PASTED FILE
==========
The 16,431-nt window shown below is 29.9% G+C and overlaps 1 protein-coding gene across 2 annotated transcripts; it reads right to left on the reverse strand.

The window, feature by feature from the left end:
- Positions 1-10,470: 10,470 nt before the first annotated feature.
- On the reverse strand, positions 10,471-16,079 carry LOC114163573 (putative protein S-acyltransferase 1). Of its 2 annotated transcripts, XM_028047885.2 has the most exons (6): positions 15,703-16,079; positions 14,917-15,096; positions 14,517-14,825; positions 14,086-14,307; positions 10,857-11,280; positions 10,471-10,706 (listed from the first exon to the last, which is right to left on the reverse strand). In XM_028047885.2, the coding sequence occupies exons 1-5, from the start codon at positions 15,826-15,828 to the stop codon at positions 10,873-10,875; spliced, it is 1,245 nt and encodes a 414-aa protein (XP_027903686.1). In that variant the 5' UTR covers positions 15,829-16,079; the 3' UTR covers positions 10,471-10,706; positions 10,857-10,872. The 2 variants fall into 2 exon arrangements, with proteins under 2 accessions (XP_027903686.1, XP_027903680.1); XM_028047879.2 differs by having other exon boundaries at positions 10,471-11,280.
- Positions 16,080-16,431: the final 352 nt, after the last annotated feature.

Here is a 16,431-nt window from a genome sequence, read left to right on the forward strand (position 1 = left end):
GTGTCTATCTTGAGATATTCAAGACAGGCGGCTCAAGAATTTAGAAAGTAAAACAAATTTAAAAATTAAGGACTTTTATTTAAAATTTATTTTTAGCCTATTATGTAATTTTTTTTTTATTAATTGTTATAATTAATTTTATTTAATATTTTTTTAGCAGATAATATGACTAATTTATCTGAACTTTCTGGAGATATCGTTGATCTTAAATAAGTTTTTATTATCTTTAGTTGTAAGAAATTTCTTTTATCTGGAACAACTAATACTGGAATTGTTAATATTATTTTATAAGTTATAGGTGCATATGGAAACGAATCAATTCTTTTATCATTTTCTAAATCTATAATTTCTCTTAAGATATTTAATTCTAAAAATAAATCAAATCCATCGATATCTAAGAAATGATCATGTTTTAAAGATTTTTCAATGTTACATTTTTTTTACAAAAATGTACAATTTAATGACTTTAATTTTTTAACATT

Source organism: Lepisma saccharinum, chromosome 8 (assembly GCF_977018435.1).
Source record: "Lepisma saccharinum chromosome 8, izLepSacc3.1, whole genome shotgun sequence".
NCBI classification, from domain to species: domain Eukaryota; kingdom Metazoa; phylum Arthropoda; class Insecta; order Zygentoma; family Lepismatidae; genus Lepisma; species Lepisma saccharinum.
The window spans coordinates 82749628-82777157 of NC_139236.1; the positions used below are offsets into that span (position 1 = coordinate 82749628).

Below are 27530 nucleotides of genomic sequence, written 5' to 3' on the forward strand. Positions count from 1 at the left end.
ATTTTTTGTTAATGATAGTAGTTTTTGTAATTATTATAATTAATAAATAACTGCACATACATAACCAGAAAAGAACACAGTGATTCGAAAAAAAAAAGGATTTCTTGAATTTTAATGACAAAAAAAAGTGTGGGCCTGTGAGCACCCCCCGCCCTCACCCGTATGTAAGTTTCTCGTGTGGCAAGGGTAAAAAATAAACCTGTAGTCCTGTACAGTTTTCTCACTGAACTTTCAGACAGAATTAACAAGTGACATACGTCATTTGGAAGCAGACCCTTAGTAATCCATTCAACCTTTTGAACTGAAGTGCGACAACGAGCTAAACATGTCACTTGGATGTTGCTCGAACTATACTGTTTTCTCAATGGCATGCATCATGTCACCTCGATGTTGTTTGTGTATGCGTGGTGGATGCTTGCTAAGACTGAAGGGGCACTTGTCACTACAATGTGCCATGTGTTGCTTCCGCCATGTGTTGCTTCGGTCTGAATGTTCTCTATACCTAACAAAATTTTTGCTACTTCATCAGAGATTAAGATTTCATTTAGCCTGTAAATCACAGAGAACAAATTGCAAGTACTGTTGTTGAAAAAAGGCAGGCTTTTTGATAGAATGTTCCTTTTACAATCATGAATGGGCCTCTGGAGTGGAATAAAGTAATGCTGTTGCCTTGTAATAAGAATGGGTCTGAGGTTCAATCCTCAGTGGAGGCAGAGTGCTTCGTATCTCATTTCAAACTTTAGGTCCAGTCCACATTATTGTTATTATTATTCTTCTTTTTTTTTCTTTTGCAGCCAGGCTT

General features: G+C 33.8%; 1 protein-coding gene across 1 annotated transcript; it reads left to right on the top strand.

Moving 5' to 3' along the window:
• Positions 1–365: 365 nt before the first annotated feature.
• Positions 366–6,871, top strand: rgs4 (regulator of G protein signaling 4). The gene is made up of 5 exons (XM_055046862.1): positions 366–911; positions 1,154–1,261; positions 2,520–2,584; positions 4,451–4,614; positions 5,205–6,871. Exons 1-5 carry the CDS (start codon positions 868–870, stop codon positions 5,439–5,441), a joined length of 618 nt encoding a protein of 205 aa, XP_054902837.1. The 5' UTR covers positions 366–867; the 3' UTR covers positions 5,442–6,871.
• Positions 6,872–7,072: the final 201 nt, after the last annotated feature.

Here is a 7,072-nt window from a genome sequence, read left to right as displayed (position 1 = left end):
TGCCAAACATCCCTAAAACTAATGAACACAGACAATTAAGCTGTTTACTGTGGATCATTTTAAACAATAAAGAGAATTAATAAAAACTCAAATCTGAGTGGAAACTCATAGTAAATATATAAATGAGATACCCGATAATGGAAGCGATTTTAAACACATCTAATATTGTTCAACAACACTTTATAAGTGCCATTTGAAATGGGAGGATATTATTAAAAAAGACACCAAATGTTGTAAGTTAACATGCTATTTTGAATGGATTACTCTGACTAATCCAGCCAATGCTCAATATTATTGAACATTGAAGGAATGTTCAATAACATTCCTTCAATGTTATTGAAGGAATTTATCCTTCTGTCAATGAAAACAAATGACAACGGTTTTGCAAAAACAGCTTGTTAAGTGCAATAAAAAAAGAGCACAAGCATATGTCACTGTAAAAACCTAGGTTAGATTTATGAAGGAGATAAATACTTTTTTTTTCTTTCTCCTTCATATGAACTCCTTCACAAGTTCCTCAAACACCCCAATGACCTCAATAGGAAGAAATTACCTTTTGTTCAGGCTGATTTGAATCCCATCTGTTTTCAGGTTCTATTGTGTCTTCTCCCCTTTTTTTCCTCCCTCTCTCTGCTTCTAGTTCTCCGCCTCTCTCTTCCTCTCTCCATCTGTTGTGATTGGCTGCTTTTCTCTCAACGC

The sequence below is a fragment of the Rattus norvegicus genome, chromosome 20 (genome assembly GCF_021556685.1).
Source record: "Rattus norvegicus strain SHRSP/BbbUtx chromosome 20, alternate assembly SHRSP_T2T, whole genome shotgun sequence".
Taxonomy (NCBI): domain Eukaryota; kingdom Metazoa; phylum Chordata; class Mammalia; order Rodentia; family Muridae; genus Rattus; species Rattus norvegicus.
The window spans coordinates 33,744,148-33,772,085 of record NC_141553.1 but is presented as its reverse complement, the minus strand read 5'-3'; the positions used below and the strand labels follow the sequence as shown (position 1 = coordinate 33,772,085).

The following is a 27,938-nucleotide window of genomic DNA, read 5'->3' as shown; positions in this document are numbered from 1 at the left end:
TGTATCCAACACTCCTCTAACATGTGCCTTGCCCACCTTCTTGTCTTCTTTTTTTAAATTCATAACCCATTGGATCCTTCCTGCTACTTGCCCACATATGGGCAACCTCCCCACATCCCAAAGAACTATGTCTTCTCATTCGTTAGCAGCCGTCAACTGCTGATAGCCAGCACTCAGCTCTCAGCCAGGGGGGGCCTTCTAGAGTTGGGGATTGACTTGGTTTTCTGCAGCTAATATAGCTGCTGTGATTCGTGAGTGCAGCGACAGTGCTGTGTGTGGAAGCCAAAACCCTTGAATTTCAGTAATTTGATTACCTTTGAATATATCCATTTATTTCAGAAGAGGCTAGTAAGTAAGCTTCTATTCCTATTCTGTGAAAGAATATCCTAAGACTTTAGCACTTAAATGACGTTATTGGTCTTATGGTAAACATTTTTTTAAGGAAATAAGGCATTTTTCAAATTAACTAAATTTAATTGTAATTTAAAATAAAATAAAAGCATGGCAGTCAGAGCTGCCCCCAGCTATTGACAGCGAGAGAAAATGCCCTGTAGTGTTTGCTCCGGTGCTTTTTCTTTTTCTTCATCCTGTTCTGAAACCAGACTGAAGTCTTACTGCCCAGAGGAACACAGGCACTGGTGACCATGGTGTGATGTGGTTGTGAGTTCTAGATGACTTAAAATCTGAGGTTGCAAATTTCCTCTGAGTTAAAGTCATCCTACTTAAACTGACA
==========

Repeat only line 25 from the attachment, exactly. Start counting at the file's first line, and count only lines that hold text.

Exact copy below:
The following is a 27,938-nucleotide window of genomic DNA, read 5'->3' as shown; positions in this document are numbered from 1 at the left end: